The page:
Two years previously, she had stopped sharing her wartime experiences due to her deteriorating health.

“I could finally tell something that I had locked away in a corner of my mind,” she said, adding that at long last she felt she had fulfilled her responsibility as a survivor to fully portray what occurred during the battle.

The Battle of Okinawa began late March and was the only ground battle involving civilians fought in Japan. Prefectural records state that one in four Okinawans, or about 120,000, was killed in the hostilities.

The prefectural government holds a memorial service for all of the victims each June 23, the day that organized resistance by Japanese troops ended.

Kiyoshi Higa, an 80-year-old resident of Urasoe, said that just talking about the battle will never be enough to convey the suffering of Okinawa that has continued in the postwar period.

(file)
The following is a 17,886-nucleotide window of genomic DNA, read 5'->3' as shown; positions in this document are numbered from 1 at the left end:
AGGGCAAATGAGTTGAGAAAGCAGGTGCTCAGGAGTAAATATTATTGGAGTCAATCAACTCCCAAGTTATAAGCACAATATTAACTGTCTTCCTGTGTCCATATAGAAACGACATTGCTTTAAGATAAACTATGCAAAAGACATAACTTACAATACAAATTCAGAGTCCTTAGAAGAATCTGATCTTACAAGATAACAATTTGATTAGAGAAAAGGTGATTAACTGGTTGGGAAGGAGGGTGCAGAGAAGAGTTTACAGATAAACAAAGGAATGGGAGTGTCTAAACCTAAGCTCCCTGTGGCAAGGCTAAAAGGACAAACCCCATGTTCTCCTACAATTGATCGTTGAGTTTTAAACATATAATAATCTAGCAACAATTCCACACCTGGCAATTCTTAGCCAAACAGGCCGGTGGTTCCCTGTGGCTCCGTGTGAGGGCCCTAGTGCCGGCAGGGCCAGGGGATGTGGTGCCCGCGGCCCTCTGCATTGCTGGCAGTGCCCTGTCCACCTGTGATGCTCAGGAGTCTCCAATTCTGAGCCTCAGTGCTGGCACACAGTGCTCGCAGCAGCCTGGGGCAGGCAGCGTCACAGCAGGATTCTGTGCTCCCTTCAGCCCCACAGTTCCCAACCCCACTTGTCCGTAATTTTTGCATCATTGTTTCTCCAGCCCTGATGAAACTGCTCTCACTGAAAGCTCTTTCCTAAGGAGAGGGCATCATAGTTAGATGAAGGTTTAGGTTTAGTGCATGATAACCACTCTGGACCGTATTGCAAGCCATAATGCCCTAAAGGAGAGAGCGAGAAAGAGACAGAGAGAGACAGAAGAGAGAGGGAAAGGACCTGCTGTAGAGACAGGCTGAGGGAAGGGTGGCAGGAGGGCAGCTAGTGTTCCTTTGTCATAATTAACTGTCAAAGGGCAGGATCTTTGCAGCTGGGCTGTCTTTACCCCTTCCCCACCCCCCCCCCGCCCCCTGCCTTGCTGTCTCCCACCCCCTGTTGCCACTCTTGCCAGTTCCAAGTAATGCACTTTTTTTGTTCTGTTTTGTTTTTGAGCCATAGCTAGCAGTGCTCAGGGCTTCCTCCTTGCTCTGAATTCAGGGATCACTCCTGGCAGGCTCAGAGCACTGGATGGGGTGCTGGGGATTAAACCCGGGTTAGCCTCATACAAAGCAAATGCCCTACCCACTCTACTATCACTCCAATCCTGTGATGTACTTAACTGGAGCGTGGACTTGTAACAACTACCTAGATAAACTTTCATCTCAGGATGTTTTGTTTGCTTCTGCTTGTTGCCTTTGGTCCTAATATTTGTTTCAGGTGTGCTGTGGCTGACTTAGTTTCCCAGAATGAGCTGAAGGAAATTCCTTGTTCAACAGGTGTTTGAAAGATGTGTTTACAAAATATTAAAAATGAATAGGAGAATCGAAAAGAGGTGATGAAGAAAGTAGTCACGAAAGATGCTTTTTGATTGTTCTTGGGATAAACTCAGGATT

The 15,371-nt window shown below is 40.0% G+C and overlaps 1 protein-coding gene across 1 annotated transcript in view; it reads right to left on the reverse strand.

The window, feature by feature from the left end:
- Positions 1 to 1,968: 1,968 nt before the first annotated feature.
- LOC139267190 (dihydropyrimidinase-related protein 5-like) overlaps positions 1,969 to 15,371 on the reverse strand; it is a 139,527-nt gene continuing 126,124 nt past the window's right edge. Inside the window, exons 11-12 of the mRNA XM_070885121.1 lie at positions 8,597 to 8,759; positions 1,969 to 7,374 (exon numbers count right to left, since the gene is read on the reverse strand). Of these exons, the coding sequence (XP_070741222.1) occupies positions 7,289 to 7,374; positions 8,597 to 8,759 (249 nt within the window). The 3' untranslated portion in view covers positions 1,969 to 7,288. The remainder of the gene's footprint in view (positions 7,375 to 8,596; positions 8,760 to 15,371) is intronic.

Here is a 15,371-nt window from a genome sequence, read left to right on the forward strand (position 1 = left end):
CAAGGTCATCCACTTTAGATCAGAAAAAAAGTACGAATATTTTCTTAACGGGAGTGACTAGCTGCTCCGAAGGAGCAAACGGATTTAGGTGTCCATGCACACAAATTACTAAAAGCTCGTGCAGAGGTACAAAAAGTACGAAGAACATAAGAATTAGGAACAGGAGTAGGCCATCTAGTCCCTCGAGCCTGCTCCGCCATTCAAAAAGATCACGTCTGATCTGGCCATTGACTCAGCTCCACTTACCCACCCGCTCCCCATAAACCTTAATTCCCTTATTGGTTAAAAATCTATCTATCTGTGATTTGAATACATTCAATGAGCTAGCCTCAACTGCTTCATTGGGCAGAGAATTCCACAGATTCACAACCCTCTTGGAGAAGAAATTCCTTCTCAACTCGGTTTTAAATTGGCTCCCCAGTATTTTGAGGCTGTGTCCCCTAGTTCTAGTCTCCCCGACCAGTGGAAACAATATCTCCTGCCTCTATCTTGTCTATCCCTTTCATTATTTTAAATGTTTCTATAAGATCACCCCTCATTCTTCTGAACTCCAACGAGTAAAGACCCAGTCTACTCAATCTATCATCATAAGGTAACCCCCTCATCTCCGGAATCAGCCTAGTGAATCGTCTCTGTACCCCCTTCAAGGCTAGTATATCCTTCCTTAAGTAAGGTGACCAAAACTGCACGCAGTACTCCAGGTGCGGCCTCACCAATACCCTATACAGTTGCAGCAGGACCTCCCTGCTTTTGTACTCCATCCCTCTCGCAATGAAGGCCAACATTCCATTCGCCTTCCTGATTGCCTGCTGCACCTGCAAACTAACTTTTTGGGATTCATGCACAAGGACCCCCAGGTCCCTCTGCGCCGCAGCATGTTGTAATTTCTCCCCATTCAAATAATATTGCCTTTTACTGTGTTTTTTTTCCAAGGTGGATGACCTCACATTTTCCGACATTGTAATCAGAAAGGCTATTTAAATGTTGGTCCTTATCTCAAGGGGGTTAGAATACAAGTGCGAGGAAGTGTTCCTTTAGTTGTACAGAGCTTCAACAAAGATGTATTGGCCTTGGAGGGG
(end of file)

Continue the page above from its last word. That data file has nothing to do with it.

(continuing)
The settlement of Kowan where he grew up until he was 5 is gone: It is now occupied by U.S. military as Camp Kinser.

Higa and seven other family members spent four months hiding in the mountains following the U.S. invasion.

Those months were unforgettable. But the most unforgettable moment was when he stopped by the Kowan settlement in 1949 following his release from a U.S. detention camp.

As a young boy, Higa remembered the settlement of narrow streets being adorned with pieces of white coral and flowers of the Indian coral tree. But all that was gone. The settlement had been leveled, and there were no reminders of the past.

At the age of about 60, Higa began collecting documents and pictures of the Kowan settlement after holding hearings with former residents to document its history.